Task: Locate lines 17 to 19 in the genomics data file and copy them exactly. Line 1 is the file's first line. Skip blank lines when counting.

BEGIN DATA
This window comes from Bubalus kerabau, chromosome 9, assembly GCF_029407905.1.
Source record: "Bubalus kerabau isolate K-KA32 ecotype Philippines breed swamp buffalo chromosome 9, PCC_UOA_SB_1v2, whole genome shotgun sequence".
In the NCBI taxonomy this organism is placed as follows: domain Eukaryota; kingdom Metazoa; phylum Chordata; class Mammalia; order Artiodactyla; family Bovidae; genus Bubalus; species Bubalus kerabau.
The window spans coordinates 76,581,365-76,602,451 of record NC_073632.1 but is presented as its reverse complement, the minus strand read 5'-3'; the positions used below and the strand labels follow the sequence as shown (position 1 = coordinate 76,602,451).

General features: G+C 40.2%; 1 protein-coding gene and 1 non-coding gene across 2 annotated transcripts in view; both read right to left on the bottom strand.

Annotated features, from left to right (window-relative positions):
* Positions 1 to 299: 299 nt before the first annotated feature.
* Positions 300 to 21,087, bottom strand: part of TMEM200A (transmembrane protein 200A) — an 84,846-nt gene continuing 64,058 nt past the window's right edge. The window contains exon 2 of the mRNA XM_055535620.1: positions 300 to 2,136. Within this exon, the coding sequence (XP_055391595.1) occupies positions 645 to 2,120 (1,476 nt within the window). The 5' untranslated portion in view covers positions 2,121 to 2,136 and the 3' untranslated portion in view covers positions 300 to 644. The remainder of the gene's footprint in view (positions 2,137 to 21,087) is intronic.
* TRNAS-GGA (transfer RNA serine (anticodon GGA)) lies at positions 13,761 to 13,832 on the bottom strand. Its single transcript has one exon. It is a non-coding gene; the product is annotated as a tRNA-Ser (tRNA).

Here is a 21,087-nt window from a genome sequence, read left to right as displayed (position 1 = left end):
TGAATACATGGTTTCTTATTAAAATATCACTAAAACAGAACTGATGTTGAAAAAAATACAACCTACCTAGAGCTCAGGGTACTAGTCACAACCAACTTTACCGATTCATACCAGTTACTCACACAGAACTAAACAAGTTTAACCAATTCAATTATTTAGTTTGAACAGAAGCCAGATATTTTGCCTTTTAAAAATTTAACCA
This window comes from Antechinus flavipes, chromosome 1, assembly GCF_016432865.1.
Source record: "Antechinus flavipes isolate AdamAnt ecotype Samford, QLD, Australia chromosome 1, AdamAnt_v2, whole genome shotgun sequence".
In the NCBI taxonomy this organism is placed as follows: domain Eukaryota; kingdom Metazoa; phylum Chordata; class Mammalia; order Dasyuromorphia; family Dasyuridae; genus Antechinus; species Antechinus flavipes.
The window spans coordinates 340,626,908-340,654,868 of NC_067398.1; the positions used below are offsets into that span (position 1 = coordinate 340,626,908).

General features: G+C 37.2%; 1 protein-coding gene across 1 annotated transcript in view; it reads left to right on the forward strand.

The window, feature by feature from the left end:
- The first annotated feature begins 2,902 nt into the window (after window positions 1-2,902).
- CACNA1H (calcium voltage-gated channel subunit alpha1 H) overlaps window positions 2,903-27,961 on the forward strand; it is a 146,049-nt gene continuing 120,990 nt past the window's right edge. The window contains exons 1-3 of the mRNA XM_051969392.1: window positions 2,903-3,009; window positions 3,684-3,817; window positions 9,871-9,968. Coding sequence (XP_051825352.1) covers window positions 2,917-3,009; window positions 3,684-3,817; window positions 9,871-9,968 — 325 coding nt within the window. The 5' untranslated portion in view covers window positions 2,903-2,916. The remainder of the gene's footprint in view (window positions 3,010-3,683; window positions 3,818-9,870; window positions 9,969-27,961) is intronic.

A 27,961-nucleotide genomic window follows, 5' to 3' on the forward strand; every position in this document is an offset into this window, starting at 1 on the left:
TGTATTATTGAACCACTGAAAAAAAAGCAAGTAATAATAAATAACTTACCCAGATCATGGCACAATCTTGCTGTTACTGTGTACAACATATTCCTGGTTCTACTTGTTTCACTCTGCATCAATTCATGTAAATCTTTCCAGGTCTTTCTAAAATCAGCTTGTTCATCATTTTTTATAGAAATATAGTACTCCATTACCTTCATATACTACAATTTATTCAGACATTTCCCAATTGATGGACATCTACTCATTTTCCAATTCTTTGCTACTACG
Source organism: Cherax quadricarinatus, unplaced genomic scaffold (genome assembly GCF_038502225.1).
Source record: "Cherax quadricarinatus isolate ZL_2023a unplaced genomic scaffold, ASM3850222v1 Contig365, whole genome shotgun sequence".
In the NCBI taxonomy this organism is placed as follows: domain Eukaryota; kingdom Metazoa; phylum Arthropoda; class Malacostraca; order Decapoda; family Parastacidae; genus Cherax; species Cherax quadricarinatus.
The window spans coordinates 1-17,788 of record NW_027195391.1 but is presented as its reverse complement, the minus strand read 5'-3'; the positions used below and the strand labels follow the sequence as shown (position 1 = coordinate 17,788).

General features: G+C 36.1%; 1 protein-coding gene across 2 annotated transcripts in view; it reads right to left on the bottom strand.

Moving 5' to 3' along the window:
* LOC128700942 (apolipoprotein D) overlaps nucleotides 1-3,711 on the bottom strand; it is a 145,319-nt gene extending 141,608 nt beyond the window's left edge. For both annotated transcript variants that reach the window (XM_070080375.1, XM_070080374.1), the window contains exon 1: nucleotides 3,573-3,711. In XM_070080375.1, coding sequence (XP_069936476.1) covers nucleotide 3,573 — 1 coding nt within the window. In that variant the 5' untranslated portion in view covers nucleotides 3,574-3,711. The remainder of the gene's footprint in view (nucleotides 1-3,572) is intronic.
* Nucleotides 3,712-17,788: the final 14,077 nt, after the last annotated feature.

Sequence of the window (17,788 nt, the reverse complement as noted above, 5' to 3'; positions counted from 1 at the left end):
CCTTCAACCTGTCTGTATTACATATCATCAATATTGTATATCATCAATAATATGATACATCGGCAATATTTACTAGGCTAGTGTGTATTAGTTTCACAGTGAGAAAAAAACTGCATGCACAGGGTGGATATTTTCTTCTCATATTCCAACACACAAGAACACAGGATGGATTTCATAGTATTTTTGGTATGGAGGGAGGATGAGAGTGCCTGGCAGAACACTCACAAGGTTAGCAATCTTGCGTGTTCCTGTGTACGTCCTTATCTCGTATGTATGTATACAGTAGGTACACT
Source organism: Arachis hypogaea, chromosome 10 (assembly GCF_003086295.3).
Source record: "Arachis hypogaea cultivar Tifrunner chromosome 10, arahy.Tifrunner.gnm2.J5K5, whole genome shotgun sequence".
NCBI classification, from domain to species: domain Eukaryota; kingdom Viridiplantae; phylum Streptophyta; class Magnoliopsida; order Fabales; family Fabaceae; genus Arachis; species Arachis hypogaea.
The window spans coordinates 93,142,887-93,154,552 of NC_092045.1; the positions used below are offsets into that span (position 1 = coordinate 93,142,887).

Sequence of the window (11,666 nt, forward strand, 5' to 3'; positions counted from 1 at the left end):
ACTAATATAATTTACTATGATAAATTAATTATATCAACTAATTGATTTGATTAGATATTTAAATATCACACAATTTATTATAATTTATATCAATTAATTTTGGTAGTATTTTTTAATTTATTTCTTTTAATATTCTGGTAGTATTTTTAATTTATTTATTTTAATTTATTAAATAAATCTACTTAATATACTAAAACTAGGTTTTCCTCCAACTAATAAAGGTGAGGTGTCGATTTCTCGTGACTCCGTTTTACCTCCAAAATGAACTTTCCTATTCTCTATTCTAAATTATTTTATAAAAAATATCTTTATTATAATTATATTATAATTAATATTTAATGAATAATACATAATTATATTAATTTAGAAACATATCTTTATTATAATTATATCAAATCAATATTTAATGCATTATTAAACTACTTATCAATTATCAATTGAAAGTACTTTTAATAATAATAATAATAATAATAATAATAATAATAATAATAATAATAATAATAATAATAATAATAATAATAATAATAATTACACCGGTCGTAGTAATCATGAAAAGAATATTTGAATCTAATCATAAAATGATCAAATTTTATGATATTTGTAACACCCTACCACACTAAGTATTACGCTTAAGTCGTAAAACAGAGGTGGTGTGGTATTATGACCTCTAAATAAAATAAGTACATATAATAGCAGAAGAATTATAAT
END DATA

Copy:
The window, feature by feature from the left end:
- The first annotated feature begins 2,902 nt into the window (after window positions 1-2,902).
- CACNA1H (calcium voltage-gated channel subunit alpha1 H) overlaps window positions 2,903-27,961 on the forward strand; it is a 146,049-nt gene continuing 120,990 nt past the window's right edge. The window contains exons 1-3 of the mRNA XM_051969392.1: window positions 2,903-3,009; window positions 3,684-3,817; window positions 9,871-9,968. Coding sequence (XP_051825352.1) covers window positions 2,917-3,009; window positions 3,684-3,817; window positions 9,871-9,968 — 325 coding nt within the window. The 5' untranslated portion in view covers window positions 2,903-2,916. The remainder of the gene's footprint in view (window positions 3,010-3,683; window positions 3,818-9,870; window positions 9,969-27,961) is intronic.